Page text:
Penryn has plenty of admirable traits, but she feels like a protagonist I’ve seen before. Her motivation is saving her little sister (hello, Hunger Games). She doesn’t know she’s beautiful, but of course she is. She’s a starving, waifish teenage girl with amazing fighting powers, although this one is actually justified for once by the fact that she’s been training for five years. While I can think of reasons I should like Penryn, I find her largely forgettable.

I’m not sure about how the disabled characters were handled. For one, Penryn’s little sister no longer needs a wheel chair at the end. The schizophrenic mother… I’m not sure how much she moves beyond “crazy” but that could be the fault of the book’s abysmal character development.

I’m also not sure about how Angelfall treated the female character’s besides Penryn, who had shades of “Not Like Other Girls” about her. The mother is the most common reoccurring secondary female character, but see above. The younger sister exists to be rescued. The two other named female characters are both mean girl stereotypes who are described as blond and super attractive. Penryn gets in a mud fight with one of them (after she flirts with Raffe), for negligible plot reasons. I hope these two characters become more fleshed out in the sequels, but I wouldn’t count on it.

Not to sound all negative, I did think the final section of the book was better than the beginning and middle. There were finally glimpses of world building! I started to care more. The ending almost makes me want to read the next one, but my gripes with other parts of the book make it unlikely.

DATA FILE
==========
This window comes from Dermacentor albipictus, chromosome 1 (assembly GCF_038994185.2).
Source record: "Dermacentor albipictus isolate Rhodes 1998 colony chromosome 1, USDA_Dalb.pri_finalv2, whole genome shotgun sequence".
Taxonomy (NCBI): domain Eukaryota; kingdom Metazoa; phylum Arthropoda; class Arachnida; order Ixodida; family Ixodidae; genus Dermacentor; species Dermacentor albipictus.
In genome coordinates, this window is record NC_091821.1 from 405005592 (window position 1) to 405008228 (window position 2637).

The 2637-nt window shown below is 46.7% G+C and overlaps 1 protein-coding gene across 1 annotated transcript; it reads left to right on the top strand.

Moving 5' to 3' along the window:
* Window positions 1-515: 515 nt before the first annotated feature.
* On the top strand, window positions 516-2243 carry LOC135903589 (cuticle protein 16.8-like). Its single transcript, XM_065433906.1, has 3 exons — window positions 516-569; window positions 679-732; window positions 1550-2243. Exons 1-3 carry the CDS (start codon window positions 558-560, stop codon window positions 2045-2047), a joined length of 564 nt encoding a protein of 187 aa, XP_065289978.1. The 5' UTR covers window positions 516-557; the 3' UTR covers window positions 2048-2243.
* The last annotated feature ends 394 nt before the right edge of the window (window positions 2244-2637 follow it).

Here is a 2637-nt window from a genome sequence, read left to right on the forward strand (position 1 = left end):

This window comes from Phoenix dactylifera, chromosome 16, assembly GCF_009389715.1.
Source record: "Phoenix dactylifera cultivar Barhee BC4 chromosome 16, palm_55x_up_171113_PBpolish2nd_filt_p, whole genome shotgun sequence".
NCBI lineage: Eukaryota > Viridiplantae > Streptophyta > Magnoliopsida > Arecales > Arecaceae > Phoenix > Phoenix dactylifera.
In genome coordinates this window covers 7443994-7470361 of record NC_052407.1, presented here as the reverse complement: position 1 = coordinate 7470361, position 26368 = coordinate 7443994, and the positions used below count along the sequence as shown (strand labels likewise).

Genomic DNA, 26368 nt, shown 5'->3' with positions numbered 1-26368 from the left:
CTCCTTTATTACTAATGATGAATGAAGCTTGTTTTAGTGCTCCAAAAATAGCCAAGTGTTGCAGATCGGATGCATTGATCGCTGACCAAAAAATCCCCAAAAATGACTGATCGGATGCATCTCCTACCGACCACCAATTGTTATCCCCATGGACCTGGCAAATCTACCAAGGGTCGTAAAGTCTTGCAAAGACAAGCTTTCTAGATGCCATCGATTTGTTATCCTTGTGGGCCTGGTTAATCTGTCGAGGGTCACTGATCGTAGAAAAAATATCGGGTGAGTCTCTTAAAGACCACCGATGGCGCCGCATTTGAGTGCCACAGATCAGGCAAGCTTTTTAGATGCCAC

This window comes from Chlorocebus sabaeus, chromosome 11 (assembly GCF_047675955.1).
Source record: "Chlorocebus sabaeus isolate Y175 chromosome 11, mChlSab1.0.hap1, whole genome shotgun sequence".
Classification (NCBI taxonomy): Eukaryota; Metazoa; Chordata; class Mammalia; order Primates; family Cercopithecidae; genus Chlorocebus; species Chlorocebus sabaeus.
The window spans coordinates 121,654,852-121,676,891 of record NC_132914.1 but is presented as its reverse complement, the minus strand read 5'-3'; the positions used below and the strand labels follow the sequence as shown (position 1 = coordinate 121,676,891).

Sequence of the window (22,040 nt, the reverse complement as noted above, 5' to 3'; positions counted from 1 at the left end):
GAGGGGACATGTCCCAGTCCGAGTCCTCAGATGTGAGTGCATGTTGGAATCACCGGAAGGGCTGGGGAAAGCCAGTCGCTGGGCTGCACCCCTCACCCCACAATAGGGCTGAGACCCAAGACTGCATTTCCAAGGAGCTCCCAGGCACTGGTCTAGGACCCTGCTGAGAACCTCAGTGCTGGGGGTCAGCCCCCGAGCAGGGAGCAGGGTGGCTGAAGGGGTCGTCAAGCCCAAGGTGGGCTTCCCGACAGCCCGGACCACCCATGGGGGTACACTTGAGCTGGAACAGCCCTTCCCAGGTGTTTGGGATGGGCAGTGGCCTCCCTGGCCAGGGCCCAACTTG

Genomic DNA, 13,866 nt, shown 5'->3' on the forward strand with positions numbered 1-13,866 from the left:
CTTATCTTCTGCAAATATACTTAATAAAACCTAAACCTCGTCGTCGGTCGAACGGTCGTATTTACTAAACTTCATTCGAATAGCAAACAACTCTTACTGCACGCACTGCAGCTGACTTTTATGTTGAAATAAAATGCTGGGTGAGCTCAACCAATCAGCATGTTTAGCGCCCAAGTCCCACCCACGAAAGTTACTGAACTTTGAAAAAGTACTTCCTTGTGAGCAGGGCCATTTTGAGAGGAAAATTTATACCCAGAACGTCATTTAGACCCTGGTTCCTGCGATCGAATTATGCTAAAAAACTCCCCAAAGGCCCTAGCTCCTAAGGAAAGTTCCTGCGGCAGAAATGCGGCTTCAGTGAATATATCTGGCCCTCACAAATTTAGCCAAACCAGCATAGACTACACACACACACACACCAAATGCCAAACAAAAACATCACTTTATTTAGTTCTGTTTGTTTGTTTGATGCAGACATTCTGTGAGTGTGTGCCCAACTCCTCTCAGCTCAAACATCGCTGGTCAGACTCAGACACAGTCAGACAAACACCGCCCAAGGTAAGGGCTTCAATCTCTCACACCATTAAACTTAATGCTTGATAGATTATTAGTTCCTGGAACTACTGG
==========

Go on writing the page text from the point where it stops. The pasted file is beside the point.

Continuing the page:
I should note that while Angelfall uses Christian mythology, the book itself isn’t religious or pushing any sort of Christian message. One of the angels even says he’s an agnostic. Whether this is a positive or a negative to you, know it going in.

Concerning the audio book format, I had no issues. The voice actress did a fine job, and her voice was easy to listen to and understand.

I know I spent most of this review complaining, but for what it was – fluff – Angelfall was alright. I’m probably not going to read the sequel, but if you want something entertaining to pass the time you could do worse.

Originally posted on The Illustrated Page. ( )
  pwaites | Oct 12, 2015 |
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Ironically, since the attacks, the sunsets have been glorious.
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Book description
It's been six weeks since angels of the apocalypse descended to demolish the modern world. Street gangs rule the day while fear and superstition rule the night. When warrior angels fly away with a helpless little girl, her seventeen-year-old sister Penryn will do anything to get her back.

Anything, including making a deal with an enemy angel.

Raffe is a warrior who lies broken and wingless on the street. After eons of fighting his own battles, he finds himself being rescued from a desperate situation by a half-starved teenage girl.

Traveling through a dark and twisted Northern California, they have only each other to rely on for survival. Together, they journey toward the angels' stronghold in San Francisco where she'll risk everything to rescue her sister and he'll put himself at the mercy of his greatest enemies for the chance to be made whole again.
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"It's been six weeks since angels of the apocalypse descended to demolish the modern world. Street gangs rule the day while fear and superstition rule the night. When warrior angels fly away with a helpless little girl, her seventeen-year-old sister Penryn will do anything to get her back. Anything, including making a deal with an enemy angel. Raffe is a warrior who lies broken and wingless on the street. After eons of fighting his own battles, he finds himself being rescued from a desperate situation by a half-starved teenage girl. Traveling through a dark and twisted Northern California, they have only each other to rely on for survival. Together, they journey toward the angels' stronghold in San Francisco where she'll risk everything to rescue her sister and he'll put himself at the mercy of his greatest enemies for the chance to be made whole again." -- P. [4] of cover.… (more)